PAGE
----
With a state as big, as populous, and as complex as California, it would be impossible to quickly summarize how its economy or state budget works. The purpose of Cal Facts is more modest. By providing various "snapshot" pieces of information, we hope to provide the reader with a broad overview of public finance and program trends in the state.

Cal Facts consists of a series of charts and tables which address questions frequently asked of our office. We hope the reader will find it to be a handy and helpful document.

—Mac Taylor, Legislative Analyst

December 5, 2016

Transportation Funding Comes From Multiple Sources


Transportation Funding Comes From Multiple Sources

  • Total transportation funding in the state will be roughly $28 billion in 2016-17.
  • Local governments provide more than half of all transportation funding in California. Local transportation funding sources include local sales taxes, transit fares, development impact fees, and property taxes.
  • About one-fifth of the state’s transportation funding comes from the federal government, supported primarily by federal excise taxes on diesel and gasoline.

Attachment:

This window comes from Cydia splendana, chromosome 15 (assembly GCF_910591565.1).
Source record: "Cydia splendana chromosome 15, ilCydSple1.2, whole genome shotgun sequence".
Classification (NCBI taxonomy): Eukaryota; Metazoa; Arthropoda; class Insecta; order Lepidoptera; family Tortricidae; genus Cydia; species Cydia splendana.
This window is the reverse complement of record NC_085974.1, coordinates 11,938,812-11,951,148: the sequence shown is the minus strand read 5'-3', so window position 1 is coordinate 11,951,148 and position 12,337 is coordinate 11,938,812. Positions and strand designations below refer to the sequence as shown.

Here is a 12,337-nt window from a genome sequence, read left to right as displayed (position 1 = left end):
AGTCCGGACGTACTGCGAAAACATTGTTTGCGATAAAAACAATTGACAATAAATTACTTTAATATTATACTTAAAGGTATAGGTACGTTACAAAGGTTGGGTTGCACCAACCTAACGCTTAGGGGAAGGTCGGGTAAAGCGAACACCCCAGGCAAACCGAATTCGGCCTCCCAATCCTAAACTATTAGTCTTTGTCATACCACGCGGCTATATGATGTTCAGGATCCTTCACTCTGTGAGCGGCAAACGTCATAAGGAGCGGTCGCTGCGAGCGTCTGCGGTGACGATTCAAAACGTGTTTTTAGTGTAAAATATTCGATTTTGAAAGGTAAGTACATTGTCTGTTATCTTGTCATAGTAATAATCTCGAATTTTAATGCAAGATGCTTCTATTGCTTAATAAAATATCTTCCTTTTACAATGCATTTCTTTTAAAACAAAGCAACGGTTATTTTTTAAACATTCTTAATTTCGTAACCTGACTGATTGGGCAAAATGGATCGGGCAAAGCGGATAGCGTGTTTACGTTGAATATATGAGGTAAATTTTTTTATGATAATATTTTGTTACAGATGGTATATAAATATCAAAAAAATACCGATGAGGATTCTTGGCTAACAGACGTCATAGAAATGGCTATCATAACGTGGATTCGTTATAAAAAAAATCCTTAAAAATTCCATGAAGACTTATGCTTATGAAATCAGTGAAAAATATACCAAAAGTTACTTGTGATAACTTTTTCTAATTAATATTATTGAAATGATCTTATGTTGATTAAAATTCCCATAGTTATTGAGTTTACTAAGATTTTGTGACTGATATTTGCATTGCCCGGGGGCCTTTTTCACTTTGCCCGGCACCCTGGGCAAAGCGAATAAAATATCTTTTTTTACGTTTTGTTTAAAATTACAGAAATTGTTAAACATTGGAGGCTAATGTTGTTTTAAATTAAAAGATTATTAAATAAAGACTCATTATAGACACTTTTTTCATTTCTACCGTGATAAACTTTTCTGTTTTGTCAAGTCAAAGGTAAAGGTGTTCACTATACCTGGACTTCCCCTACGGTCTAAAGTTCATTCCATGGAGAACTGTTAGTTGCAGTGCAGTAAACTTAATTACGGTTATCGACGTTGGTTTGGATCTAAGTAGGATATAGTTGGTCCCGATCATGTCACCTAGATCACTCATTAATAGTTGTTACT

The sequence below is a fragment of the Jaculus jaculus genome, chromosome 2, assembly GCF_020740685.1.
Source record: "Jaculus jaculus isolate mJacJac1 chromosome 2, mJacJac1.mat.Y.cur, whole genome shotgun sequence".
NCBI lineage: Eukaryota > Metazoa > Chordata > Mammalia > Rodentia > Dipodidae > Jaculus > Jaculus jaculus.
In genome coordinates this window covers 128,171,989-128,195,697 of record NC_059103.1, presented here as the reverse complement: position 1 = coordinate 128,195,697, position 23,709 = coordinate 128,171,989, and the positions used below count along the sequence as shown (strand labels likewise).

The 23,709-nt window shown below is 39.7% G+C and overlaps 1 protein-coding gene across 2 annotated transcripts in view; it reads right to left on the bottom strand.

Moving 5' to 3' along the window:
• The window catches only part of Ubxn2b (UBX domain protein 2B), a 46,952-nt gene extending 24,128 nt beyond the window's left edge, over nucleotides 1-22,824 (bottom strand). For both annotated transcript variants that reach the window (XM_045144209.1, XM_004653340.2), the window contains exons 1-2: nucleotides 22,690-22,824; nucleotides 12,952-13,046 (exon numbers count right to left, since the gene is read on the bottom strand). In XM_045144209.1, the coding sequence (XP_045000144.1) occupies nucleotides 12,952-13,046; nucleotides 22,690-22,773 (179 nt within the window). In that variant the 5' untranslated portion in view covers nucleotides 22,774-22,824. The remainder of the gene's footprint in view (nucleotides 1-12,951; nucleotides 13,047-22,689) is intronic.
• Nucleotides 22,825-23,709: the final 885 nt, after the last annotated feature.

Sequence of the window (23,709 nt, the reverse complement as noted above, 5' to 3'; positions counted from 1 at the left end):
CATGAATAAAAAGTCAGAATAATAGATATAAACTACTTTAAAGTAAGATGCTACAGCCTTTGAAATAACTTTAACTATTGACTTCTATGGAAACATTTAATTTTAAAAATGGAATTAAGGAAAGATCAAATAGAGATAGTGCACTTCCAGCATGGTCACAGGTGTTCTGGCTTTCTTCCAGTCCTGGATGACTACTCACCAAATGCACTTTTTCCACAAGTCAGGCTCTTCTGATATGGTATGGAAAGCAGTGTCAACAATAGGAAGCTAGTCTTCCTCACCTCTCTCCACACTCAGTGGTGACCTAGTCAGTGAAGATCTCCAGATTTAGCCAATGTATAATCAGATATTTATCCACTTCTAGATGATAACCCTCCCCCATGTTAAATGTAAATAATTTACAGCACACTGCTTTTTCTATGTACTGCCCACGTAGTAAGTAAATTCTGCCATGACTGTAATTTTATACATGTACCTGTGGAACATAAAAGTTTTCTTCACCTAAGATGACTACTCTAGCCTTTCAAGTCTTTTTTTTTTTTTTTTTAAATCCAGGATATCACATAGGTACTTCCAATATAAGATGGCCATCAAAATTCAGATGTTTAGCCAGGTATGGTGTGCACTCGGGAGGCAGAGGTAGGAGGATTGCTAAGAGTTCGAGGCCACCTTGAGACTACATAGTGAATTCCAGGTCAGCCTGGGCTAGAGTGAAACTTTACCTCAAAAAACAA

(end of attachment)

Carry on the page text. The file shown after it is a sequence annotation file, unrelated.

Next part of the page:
• The remainder of transportation funding comes from a variety of state revenue sources—primarily excise taxes on gasoline and diesel.

Average California Driver in 2015 . . .

Average California Driver in 2015

  • In 2015, there were 26 million licensed drivers in California, which is about 85 percent of Californians age 16 and older.
  • Traffic collisions remain a leading cause of preventable death in California with 3,074 people killed in crashes in 2014. California had the 16th lowest fatality rate in the nation—0.92 fatal injuries for every 100 million miles driven.
  • Roughly 85 percent of Californians drive to work alone or in a carpool, while about 5 percent of Californians use transit and about 4 percent walk or use a bicycle to reach their jobs.
  • Roughly 1 in every 20 passenger vehicles registered in California is a hybrid, electric, or alternative fuel vehicle.